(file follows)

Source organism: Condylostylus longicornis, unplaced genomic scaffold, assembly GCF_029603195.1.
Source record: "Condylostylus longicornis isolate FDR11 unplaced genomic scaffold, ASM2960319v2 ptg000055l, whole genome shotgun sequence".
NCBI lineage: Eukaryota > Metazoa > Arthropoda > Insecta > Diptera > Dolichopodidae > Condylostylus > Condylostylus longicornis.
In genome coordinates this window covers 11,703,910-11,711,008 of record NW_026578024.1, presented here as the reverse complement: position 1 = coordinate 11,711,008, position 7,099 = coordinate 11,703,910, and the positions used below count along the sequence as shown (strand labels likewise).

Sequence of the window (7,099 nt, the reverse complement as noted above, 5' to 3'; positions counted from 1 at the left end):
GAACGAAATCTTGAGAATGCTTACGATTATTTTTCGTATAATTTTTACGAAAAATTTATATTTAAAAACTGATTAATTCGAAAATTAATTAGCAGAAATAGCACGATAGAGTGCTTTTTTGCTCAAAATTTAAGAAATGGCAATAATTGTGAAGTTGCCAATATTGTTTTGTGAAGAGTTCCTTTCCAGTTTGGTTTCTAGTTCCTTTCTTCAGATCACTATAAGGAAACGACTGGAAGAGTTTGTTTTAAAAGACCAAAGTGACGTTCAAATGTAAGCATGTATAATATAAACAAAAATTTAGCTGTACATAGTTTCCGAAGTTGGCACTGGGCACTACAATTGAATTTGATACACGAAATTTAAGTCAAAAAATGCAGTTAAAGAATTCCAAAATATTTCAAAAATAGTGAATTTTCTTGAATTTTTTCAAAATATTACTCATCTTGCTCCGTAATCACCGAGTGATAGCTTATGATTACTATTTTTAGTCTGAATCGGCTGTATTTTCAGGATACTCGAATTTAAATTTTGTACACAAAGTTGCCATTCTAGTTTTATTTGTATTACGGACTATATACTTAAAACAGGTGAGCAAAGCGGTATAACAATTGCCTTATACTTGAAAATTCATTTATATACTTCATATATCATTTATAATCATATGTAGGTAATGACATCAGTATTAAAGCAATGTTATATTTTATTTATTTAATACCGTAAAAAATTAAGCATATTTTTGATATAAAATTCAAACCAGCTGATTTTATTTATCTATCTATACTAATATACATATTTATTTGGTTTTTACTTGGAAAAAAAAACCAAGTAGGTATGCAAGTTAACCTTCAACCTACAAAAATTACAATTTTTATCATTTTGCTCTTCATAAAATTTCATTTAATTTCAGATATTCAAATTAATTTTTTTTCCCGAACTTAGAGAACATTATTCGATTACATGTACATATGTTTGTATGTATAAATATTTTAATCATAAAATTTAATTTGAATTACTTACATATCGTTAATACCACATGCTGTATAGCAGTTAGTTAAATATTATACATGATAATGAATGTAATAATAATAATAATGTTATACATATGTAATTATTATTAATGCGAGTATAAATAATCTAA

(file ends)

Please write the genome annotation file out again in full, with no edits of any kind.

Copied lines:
Source organism: Condylostylus longicornis, unplaced genomic scaffold, assembly GCF_029603195.1.
Source record: "Condylostylus longicornis isolate FDR11 unplaced genomic scaffold, ASM2960319v2 ptg000055l, whole genome shotgun sequence".
NCBI lineage: Eukaryota > Metazoa > Arthropoda > Insecta > Diptera > Dolichopodidae > Condylostylus > Condylostylus longicornis.
In genome coordinates this window covers 11,703,910-11,711,008 of record NW_026578024.1, presented here as the reverse complement: position 1 = coordinate 11,711,008, position 7,099 = coordinate 11,703,910, and the positions used below count along the sequence as shown (strand labels likewise).

Sequence of the window (7,099 nt, the reverse complement as noted above, 5' to 3'; positions counted from 1 at the left end):
GAACGAAATCTTGAGAATGCTTACGATTATTTTTCGTATAATTTTTACGAAAAATTTATATTTAAAAACTGATTAATTCGAAAATTAATTAGCAGAAATAGCACGATAGAGTGCTTTTTTGCTCAAAATTTAAGAAATGGCAATAATTGTGAAGTTGCCAATATTGTTTTGTGAAGAGTTCCTTTCCAGTTTGGTTTCTAGTTCCTTTCTTCAGATCACTATAAGGAAACGACTGGAAGAGTTTGTTTTAAAAGACCAAAGTGACGTTCAAATGTAAGCATGTATAATATAAACAAAAATTTAGCTGTACATAGTTTCCGAAGTTGGCACTGGGCACTACAATTGAATTTGATACACGAAATTTAAGTCAAAAAATGCAGTTAAAGAATTCCAAAATATTTCAAAAATAGTGAATTTTCTTGAATTTTTTCAAAATATTACTCATCTTGCTCCGTAATCACCGAGTGATAGCTTATGATTACTATTTTTAGTCTGAATCGGCTGTATTTTCAGGATACTCGAATTTAAATTTTGTACACAAAGTTGCCATTCTAGTTTTATTTGTATTACGGACTATATACTTAAAACAGGTGAGCAAAGCGGTATAACAATTGCCTTATACTTGAAAATTCATTTATATACTTCATATATCATTTATAATCATATGTAGGTAATGACATCAGTATTAAAGCAATGTTATATTTTATTTATTTAATACCGTAAAAAATTAAGCATATTTTTGATATAAAATTCAAACCAGCTGATTTTATTTATCTATCTATACTAATATACATATTTATTTGGTTTTTACTTGGAAAAAAAAACCAAGTAGGTATGCAAGTTAACCTTCAACCTACAAAAATTACAATTTTTATCATTTTGCTCTTCATAAAATTTCATTTAATTTCAGATATTCAAATTAATTTTTTTTCCCGAACTTAGAGAACATTATTCGATTACATGTACATATGTTTGTATGTATAAATATTTTAATCATAAAATTTAATTTGAATTACTTACATATCGTTAATACCACATGCTGTATAGCAGTTAGTTAAATATTATACATGATAATGAATGTAATAATAATAATAATGTTATACATATGTAATTATTATTAATGCGAGTATAAATAATCTAA